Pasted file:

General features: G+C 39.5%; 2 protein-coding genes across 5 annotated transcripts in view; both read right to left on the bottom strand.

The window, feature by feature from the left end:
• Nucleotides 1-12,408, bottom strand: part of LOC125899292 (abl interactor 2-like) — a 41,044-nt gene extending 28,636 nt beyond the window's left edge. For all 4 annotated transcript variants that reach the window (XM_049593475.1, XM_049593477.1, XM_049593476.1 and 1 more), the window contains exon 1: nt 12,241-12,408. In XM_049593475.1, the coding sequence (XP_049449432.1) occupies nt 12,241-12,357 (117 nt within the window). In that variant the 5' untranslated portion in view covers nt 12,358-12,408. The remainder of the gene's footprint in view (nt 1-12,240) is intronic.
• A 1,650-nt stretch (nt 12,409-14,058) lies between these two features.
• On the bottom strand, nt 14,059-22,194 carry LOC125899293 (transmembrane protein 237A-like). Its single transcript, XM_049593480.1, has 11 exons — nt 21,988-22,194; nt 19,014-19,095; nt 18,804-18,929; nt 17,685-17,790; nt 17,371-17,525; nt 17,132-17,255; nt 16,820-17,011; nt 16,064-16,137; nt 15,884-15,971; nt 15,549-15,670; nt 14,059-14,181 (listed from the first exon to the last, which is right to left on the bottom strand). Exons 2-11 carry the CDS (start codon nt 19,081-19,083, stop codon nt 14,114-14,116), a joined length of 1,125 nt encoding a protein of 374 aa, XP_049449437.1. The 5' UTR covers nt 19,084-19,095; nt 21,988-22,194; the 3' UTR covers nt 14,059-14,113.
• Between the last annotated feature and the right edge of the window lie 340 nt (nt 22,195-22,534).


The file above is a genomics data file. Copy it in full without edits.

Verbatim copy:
General features: G+C 39.5%; 2 protein-coding genes across 5 annotated transcripts in view; both read right to left on the bottom strand.

The window, feature by feature from the left end:
• Nucleotides 1-12,408, bottom strand: part of LOC125899292 (abl interactor 2-like) — a 41,044-nt gene extending 28,636 nt beyond the window's left edge. For all 4 annotated transcript variants that reach the window (XM_049593475.1, XM_049593477.1, XM_049593476.1 and 1 more), the window contains exon 1: nt 12,241-12,408. In XM_049593475.1, the coding sequence (XP_049449432.1) occupies nt 12,241-12,357 (117 nt within the window). In that variant the 5' untranslated portion in view covers nt 12,358-12,408. The remainder of the gene's footprint in view (nt 1-12,240) is intronic.
• A 1,650-nt stretch (nt 12,409-14,058) lies between these two features.
• On the bottom strand, nt 14,059-22,194 carry LOC125899293 (transmembrane protein 237A-like). Its single transcript, XM_049593480.1, has 11 exons — nt 21,988-22,194; nt 19,014-19,095; nt 18,804-18,929; nt 17,685-17,790; nt 17,371-17,525; nt 17,132-17,255; nt 16,820-17,011; nt 16,064-16,137; nt 15,884-15,971; nt 15,549-15,670; nt 14,059-14,181 (listed from the first exon to the last, which is right to left on the bottom strand). Exons 2-11 carry the CDS (start codon nt 19,081-19,083, stop codon nt 14,114-14,116), a joined length of 1,125 nt encoding a protein of 374 aa, XP_049449437.1. The 5' UTR covers nt 19,084-19,095; nt 21,988-22,194; the 3' UTR covers nt 14,059-14,113.
• Between the last annotated feature and the right edge of the window lie 340 nt (nt 22,195-22,534).